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Limitation of Language in Samuel Beckett's Happy Days 9843009 Naphia.

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Presentation on theme: "Limitation of Language in Samuel Beckett's Happy Days 9843009 Naphia."— Presentation transcript:

1 Limitation of Language in Samuel Beckett's Happy Days 9843009 Naphia

2 Happy Days (1961) Absurd: "out of harmony with reason or propriety, incongruous, unreasonable, illogical" (Martin Esslin,2001) => rejects language as an instrument for expressing meanings in its deepest levels Samuel Beckett (1906~1989)

3 Critique of Language one of the first works: "fallibility of language as a medium for the discovery and communication of metaphysical truths" Fritz Mauthner

4 poverty of language 'reducing knowledge to speaking' 'that the writer could merely allow characters to speak and their words would become signs, not of knowledge, but rather of the failure of knowledge' Beckett...

5 Winnie - immobile, stuck in the mound - non-stop talking - optimistic Willy- most of the time invisible - Winnie's attempted interlocutor Happy Days

6 immobility reliance on speech Winnie

7 Winnie:...What is that unforgettable line? [Pause. Eyes right.] Willie. [Pause. Louder.] Willie. [Pause. Eye front.] May one still speak of time? [Pause.].. (Beckett, 1986:160)

8 no certainty failure in recalling and accessing to a time or space confusion of time 'the old style'

9 Winnie: 'I say I used to think that I would learn to talk alone. [Pause.] By that I mean to myself, the wilderness. [Smile.] But no. [Smile broader.] No no. [Smile off.] Ergo you are there. [Pause.]'(Beckett, 1986:160) I Speak, therefore You Are

10 vulnerability of man of reliance on language language fails Irony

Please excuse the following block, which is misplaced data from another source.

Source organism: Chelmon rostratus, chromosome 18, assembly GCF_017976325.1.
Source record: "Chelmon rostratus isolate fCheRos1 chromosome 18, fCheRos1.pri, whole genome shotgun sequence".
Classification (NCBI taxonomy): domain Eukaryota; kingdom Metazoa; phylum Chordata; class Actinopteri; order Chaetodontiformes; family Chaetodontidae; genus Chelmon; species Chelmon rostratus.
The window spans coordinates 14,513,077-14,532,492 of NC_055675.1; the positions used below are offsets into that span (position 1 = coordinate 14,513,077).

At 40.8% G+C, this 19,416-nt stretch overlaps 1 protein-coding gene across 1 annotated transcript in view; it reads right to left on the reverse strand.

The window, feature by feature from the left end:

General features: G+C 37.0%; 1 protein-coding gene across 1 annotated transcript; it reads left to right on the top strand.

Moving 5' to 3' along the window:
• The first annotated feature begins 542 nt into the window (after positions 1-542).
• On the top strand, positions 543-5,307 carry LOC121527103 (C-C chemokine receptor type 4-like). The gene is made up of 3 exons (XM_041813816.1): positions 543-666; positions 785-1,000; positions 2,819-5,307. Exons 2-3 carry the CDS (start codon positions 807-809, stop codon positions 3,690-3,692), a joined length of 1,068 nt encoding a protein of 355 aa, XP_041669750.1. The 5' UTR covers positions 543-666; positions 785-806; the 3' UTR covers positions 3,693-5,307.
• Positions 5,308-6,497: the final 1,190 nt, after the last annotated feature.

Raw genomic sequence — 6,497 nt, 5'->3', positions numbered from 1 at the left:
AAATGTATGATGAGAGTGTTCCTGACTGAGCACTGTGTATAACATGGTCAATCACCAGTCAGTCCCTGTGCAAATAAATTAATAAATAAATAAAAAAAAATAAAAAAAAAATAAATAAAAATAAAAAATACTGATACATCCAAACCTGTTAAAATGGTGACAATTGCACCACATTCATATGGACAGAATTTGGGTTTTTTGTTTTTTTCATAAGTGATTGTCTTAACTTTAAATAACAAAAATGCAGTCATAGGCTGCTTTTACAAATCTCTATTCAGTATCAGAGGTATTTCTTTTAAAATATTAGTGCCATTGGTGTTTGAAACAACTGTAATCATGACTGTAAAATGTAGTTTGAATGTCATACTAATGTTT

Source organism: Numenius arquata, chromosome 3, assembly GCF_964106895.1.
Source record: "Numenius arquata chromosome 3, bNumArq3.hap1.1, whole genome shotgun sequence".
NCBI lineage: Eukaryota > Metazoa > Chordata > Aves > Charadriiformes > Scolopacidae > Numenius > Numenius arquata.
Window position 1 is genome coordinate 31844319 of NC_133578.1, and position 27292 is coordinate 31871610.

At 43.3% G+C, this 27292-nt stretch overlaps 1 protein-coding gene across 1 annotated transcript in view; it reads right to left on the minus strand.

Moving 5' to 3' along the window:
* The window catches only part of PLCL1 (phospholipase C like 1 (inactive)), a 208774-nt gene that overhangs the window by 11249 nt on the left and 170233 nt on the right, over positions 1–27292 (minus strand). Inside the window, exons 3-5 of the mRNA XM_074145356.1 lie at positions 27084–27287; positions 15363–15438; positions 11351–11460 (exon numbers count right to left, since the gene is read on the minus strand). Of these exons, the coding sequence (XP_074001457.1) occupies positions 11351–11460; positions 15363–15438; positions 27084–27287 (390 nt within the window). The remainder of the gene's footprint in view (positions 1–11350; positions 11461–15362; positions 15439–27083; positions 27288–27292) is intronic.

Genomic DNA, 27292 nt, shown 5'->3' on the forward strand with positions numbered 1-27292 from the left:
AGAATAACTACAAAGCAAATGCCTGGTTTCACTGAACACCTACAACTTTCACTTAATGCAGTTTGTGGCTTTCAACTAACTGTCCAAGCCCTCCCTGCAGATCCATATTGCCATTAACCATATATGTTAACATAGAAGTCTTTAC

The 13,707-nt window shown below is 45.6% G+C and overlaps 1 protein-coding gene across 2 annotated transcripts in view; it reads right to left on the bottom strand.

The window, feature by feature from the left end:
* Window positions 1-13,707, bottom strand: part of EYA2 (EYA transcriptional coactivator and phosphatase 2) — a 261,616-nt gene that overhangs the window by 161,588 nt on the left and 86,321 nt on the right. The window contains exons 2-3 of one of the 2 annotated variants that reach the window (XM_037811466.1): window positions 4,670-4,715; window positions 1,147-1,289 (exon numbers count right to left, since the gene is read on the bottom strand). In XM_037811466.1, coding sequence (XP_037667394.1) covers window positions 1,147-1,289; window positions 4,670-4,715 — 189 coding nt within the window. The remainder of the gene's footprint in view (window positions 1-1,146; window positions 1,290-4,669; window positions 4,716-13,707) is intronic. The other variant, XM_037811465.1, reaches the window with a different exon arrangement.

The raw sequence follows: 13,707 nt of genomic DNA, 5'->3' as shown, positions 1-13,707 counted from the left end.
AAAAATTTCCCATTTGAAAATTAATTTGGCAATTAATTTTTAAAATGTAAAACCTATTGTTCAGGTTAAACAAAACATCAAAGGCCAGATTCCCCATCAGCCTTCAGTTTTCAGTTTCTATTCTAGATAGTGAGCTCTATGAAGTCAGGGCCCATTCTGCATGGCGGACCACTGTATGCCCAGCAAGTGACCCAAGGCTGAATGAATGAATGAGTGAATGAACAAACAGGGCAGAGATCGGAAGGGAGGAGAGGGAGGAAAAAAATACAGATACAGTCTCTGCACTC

11 Winnie: 'Something says, Stop talking now, Winnie, for a minute, don't squander all your words for the day...' (Beckett, 1986:155) 1.Talking 2.Trivial actions with limited objects from her bag Language as a capital or object

12 Instrument of communication? language is 'all one can do' (Beckett, 1986:145) Treated as a Tool for survival to pass her days Language

13 [Pause.] fragments of uncertain source short memories disintegration Language

14 essential to the existence nature of language: complementary "ego" and "you" (interlocutor) Subjectivity

15 must be ensured by the accessibility of the others individual v.s society Subjectivity

16 Winnie's one-sidedness: o she 'can well imagine what is passing through your [his] mind...Well it is very understandable.' avoidance of failure 'fictional interlocutor' no relevance to reality Subjectivity

17 Belief? World View? lack of relevance to reality no productivity empty refrains Optimism

18 senseless, meaningless, absurd world unlived life with no actual transmission and reception of inner message Limitation of Language

19 1.Ben-Zvi, "Samuel Beckett, Fritz Mauthner and the Limits of Language" 2.Johnson, Julian. "The Breaking of the Voice" Nineteeth-Century Music Review. Cambridge University Press, 2011. 3.Esslin, Martin. The Theatre of the Absurd. 3rd ed. London: Pelican, 2001. Print. 86. 4.Beckett, Samuel. "The Complete Dramatic Works" (1986) England: Clays, 1990. Print. 5.Carrière, Julien F. "Samuel Beckett and Bilingualism: How the Return to English Influences the Later Writing Style and Gender Role of All That Fall and Happy 6. Days" (2005), 154 7.Pavel, Thomas G. "Understanding Narrative". 7. Naturallizing Molloy The Ohio State University Press. Web. 1994. 8.Brown, Llewellyn. "Cliche and Voice in Samuel Beckett's Happy Days" References

20 The End

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